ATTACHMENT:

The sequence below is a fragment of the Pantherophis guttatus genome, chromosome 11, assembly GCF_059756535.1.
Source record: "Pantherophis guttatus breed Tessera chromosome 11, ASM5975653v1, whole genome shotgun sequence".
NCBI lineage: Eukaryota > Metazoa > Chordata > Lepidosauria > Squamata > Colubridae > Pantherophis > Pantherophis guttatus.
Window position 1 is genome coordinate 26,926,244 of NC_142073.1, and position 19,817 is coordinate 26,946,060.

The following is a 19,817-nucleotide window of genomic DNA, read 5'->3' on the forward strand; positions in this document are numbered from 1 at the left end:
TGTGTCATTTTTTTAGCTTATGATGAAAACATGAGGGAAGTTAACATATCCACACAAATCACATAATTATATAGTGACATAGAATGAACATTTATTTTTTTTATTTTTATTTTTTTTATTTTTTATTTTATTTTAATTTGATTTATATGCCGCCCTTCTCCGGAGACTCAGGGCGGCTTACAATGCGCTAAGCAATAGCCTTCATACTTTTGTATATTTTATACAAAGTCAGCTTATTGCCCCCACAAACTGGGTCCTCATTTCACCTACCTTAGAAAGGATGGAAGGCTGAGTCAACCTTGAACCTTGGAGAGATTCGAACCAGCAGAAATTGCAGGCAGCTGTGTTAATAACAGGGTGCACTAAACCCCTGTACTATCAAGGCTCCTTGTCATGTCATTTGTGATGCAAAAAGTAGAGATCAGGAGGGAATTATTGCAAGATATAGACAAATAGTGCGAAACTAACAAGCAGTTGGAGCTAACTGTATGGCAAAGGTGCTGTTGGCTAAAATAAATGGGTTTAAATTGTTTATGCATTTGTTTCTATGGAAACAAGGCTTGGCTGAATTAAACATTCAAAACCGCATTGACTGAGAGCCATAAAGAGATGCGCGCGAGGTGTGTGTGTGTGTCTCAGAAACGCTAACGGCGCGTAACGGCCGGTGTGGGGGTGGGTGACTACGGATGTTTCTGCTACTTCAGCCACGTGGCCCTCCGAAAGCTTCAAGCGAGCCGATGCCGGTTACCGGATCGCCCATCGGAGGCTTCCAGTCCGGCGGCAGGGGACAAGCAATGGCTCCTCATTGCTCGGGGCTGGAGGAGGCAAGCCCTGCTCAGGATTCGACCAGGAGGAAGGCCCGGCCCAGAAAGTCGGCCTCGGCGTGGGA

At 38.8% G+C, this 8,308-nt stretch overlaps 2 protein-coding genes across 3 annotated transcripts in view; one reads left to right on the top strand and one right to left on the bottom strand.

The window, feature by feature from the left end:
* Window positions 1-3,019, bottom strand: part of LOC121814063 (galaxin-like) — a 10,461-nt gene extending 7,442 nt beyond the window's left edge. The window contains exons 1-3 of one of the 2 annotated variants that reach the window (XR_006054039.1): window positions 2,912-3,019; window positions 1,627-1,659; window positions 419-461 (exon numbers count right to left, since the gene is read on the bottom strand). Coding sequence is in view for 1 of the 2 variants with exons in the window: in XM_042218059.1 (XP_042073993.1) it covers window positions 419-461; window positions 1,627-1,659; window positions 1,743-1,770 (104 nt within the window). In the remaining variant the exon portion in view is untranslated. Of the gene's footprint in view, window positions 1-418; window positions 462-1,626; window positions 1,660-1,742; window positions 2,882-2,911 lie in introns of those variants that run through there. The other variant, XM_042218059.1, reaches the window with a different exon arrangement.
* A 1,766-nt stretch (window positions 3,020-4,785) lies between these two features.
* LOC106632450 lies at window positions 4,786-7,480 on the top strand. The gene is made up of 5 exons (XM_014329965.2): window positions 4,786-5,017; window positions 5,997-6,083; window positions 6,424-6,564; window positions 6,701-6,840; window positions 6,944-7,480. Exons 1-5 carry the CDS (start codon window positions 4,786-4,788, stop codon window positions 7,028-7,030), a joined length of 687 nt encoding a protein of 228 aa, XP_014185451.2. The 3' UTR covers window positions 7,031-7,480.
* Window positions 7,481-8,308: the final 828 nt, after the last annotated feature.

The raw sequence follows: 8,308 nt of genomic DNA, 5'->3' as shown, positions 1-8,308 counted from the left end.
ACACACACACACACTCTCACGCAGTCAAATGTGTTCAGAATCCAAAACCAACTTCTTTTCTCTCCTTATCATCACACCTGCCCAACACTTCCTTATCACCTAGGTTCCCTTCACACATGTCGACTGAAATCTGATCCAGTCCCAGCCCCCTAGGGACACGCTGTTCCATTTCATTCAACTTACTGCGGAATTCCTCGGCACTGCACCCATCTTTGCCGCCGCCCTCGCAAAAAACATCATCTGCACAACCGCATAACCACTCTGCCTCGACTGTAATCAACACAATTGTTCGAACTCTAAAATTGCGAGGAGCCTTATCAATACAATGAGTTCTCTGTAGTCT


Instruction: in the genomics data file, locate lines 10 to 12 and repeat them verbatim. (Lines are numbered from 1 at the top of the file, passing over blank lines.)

* A 1,766-nt stretch (window positions 3,020-4,785) lies between these two features.
* LOC106632450 lies at window positions 4,786-7,480 on the top strand. The gene is made up of 5 exons (XM_014329965.2): window positions 4,786-5,017; window positions 5,997-6,083; window positions 6,424-6,564; window positions 6,701-6,840; window positions 6,944-7,480. Exons 1-5 carry the CDS (start codon window positions 4,786-4,788, stop codon window positions 7,028-7,030), a joined length of 687 nt encoding a protein of 228 aa, XP_014185451.2. The 3' UTR covers window positions 7,031-7,480.
* Window positions 7,481-8,308: the final 828 nt, after the last annotated feature.